Mr Hancock also told MPs the government was “ramping up testing as fast as we can” and it was buying “millions of tests” which it would “make available as quickly as possible”.

He also said the government was working to ensure victims of domestic violence who are forced to stay at home would get support.

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Media captionArmy deliver personal protective equipment to a London hospital.

Police chiefs said phone lines were inundated with calls after the prime minister’s statement, as people rang to ask what they were still allowed to do.

Police in Scotland will not hesitate to enforce the new measures, the force’s chief constable has said.

And on Tuesday, the PM’s official spokesman said the overwhelming majority of people “can be expected to follow the rules without any need for enforcement action”.

But the punishment in England for not complying would be a fixed penalty notice initially set at £30. “We will keep this under review and can increase it significantly if it is necessary to ensure public compliance,” the spokesman added.

Ken Marsh, chairman of the Metropolitan Police Federation, said enforcing the new restrictions would be “a real, real challenge”, as there was already “large amounts of sickness” among officers across London.

Home Secretary Priti Patel said in a tweet that the next few weeks would be “testing” for police but she would make sure officers had “the resources they need to keep themselves and the public safe”.


How can the rules be enforced?


These measures represent some of the most far-reaching curbs on personal freedom ever introduced in the UK in peacetime.

But it is unclear how the rules can be made to work.

The first hurdle is to get them on to the statute book; although the prime minister said the restrictions on travel and gatherings would come into effect immediately, police don’t have the powers to enforce them yet, nor have they had official guidance.

The second issue – assuming legal regulations are approved later this week – is the practical difficulty of getting groups to disperse and accurately identifying people who should not be on the streets, without losing public goodwill and sparking disorder.

When efforts to persuade those who do not comply have failed, officers will be able to issue fines, with prosecutions likely to be a last resort.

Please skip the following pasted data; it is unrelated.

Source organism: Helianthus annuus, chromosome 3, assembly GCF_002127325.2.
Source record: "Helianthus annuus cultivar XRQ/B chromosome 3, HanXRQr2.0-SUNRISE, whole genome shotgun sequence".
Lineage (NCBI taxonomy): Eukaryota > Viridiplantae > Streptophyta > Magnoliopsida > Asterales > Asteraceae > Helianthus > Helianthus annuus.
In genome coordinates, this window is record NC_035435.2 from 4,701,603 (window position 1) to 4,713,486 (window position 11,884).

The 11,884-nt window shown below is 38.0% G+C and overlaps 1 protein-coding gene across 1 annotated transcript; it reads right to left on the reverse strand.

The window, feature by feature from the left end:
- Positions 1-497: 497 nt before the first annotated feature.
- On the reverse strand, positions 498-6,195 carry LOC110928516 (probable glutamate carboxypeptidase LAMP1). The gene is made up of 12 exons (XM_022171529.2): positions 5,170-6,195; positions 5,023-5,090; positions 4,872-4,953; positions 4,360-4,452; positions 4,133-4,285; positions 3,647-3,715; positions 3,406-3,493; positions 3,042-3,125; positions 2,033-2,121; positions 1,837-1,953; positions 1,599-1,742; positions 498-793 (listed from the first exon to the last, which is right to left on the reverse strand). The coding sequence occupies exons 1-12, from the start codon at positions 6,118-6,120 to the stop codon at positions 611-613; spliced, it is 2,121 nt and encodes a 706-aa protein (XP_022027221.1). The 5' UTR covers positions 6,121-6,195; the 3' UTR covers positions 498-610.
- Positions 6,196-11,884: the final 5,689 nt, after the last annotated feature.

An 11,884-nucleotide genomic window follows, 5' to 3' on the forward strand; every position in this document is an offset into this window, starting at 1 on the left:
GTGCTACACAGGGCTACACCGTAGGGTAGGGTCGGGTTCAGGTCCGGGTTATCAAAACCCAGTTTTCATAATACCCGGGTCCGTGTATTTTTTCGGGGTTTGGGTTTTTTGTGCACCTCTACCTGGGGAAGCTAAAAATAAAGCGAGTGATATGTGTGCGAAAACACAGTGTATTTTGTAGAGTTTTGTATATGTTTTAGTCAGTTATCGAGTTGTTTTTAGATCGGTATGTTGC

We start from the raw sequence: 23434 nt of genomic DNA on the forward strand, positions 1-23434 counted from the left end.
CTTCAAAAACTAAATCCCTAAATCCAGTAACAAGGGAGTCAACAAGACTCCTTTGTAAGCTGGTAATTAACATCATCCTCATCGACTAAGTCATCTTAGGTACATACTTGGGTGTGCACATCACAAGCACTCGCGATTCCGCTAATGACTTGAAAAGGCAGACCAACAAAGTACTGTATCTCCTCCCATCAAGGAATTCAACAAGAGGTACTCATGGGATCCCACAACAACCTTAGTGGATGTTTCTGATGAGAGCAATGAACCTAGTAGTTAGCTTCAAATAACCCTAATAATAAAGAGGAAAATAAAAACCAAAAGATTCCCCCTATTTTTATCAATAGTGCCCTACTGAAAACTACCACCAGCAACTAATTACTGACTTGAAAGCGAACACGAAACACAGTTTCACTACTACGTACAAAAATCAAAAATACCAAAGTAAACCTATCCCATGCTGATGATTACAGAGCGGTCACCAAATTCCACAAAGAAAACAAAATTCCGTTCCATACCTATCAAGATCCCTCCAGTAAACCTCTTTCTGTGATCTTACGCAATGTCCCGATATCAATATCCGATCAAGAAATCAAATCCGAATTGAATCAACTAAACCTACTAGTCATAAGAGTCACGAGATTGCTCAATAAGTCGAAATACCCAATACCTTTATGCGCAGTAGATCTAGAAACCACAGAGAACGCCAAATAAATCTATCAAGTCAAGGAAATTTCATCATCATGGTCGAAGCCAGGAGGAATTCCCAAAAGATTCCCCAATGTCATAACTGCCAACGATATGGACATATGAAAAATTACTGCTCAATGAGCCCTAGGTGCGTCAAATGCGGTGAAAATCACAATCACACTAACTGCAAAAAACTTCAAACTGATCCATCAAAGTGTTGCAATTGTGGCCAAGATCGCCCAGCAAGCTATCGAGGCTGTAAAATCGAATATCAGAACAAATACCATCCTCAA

But at a time when officer numbers are increasingly depleted through illness and self-isolation, forces will be hoping communities do the right thing without the need for intervention.


Meanwhile, opposition parties and unions have called on the government to do more to protect self-employed people, who will not be covered by the government’s promise to pay 80% of salaries of employees unable to work.

Chancellor Rishi Sunak announced increased benefits for the self-employed, but did not guarantee their wages. Freelance workers – who would face a loss of income if forced to stop working due to sickness or quarantine – have told the BBC they feel they have been forgotten.

Labour’s Rachel Reeves said there was “a worrying gap” in the government’s strategy when it came to self-employed workers.

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Media captionAfter Boris Johnson brings in new measures, the BBC explains why staying in is a matter of life and death

Speaking in the House of Commons, Mr Sunak said work is going on in Whitehall to come up with a “deliverable and fair” support package.

“There are genuine practical and principled reasons why it is incredibly complicated to design an analogous scheme to the one that we have for employed workers,” he added.

But he added: “Rest assured that we absolutely understand the situation that many self-employed people face at the moment as a result of what’s happening and are determined to find a way to support them.”

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The new measures came after a sunny weekend during which crowds were seen in public spaces